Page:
Humans have roughly 40 trillion bacterial cells in their bodies; up to 1,000 species of bacteria live in the human gut alone. With bodies roughly made of 30 trillion human cells, you could say we are perhaps more bacteria than human.
The human microbiome is the collection of organisms, mainly bacteria, that live inside of us — predominantly in the intestines, but also on the skin, in the mouth, etc. Weighing in collectively at 2–5 lb, these microbes work together and function like a whole organ that affects our immune system, heart, weight, brain health, and blood sugar level. An imbalance in the microbiome of the intestines may contribute to weight gain, high blood sugar, high cholesterol, and other disorders.
Microbiomes consist of diverse microbial communities and exist in all types of ecosystems. Any variance in a microbiome can disturb the overall ecosystem and cause diseases and disorders. Microbiome engineering attempts to prevent disturbances by modifying the structures of the microbiota to restore ecological balance, and it has been instrumental in improving human health and agricultural productivity.
Microbiome engineering could redefine healthcare
Imagine if engineered bacteria that have the ability to sense and combat diseases could colonize the human gut. Advances in microbiome engineering and synthetic biology, which have helped to create and rewire biological organisms to perform specified tasks, could enable such a possibility. While synthetic biology has primarily been focused on biofuel production, it has the potential to drastically change the way we approach human health.
The survival of gut microbes depends on their ability to sense their environment for food, pathogens, the inflammatory state of the gut, etc. Researchers have been working with bacterial species that contain genetic circuits, each wired to respond to a different stimulus in the gut.
These circuits can be rewired to elicit a designed response to specific stimuli once triggered. They can be designed to provide site-specific drug delivery within the intestines to target inflammation as it occurs and shut off automatically once the inflammation is eliminated. They have the potential to combat invading pathogens, diagnose early stages of cancer, correct diarrhea or constipation, and regulate mood and behavior.
The intestinal microbiota has been shown to critically influence a multitude of host physiological functions, often through modulation of the immune system. Many antibiotics destroy intestinal microbial communities, increasing susceptibility to intestinal pathogens. To combat this, scientists are designing antimicrobials that target only specific pathogens and deleterious bacteria — a difficult task due to the dynamic nature of the microbiome.
An evolving world inside us
Our microbiomes are constantly changing throughout our lives. As infants, rich communities of microorganisms assemble and develop and change as we mature as a result of diet, hormonal cycles, sexual activity, travel, illnesses, medical treatment, and other factors.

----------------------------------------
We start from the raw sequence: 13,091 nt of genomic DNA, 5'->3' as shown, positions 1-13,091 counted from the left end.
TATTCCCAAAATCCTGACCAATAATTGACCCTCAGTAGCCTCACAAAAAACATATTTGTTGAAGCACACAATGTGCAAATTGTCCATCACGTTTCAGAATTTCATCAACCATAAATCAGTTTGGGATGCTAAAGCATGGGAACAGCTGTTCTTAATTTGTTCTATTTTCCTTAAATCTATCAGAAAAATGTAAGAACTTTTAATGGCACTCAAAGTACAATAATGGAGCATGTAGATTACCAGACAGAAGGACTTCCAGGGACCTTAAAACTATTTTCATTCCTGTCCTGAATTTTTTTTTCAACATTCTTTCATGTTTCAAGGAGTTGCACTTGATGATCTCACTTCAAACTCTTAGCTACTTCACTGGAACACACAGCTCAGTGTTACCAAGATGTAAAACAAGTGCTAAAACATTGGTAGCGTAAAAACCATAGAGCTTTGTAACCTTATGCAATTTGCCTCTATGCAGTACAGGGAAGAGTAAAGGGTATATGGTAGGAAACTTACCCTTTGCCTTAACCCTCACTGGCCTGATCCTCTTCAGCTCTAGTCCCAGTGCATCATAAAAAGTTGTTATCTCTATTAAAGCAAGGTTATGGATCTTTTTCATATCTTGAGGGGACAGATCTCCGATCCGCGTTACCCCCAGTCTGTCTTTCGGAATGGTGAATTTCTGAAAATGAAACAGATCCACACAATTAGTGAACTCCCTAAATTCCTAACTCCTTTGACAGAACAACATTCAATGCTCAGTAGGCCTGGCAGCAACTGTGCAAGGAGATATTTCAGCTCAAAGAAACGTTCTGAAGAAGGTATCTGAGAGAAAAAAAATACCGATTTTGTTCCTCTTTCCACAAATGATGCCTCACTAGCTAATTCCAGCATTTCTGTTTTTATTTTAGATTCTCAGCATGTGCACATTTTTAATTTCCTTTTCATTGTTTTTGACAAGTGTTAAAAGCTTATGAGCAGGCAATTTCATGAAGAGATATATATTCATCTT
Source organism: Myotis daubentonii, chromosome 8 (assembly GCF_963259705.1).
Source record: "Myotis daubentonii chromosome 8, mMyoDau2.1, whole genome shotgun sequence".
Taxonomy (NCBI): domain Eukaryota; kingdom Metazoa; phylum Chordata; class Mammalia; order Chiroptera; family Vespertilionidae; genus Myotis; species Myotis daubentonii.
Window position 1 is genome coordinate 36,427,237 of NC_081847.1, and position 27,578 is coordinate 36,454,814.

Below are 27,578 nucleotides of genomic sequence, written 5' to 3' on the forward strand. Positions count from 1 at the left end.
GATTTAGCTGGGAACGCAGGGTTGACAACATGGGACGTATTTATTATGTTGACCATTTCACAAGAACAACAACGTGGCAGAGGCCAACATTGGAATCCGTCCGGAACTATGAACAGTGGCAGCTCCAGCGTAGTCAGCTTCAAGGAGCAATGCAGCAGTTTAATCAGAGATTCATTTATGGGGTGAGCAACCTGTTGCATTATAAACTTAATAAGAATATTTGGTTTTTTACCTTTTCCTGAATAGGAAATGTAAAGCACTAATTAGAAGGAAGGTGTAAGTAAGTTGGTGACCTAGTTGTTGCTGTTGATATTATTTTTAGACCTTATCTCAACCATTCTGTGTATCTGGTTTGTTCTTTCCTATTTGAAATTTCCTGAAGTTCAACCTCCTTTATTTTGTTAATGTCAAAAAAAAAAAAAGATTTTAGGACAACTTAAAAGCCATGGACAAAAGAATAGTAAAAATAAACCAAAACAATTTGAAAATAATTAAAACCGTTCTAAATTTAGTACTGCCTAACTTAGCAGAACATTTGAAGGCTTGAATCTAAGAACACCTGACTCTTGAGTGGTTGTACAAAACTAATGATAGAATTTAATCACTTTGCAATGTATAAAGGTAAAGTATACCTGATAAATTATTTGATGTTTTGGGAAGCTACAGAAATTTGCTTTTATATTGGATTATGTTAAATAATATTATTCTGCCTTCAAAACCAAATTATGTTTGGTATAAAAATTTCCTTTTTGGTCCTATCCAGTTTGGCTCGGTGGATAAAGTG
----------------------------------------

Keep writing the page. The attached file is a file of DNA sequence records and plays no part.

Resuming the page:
Researchers have studied and analyzed the behavior of the microbiota over time, looking at microbiome dynamics and core fundamental questions. By generating models and developing computational tools to analyze the microbiome, scientists can advance their research with deeper insights into functional changes that occur in the microbiome over time.
One such algorithmic model that scientists are exploring predicts temporal behaviors that are crucial for the design of bacteriotherapies. Through modeling, scientists are now able to accurately forecast microbial dynamics, predict stable subcommunities that inhibit pathogen growth, and identify bacteria critical for community integrity in response to perturbations.
Engineers and scientists in collaboration
Advanced methods for predicting the dynamic behavior of the microbiota have enabled therapeutic manipulation of the microbiota for treatment of infectious, autoimmune, and other diseases. These new modeling and engineering techniques help to overcome the challenges presented by the dynamic nature of the microbiome, which can be perturbed by dietary changes, infections, and antibiotics — even to the point of collapse of whole communities.
New techniques for the study of the microbiota have sparked collaboration between engineers and scientists. This symbiotic relationship has advanced the field to new frontiers and forged discussions such as those taking place at the International Conference on Microbiome Engineering (ICME 2018), Nov. 4–6, 2018, Boston, MA. This conference brings together leaders and experts from the cutting-edge field of microbiome engineering to discuss progress and needs to inform research, technology, and innovation. ICME 2018 explores the importance and applications of microbiome engineering, bringing together experts in industry and academia to discuss the challenges faced by microbiome engineering and the future of the field.
This article originally appeared in the Technical Entity Trends column in the August 2018 issue of CEP. Members have access online to complete issues, including a vast, searchable archive of back-issues found at aiche.org/cep.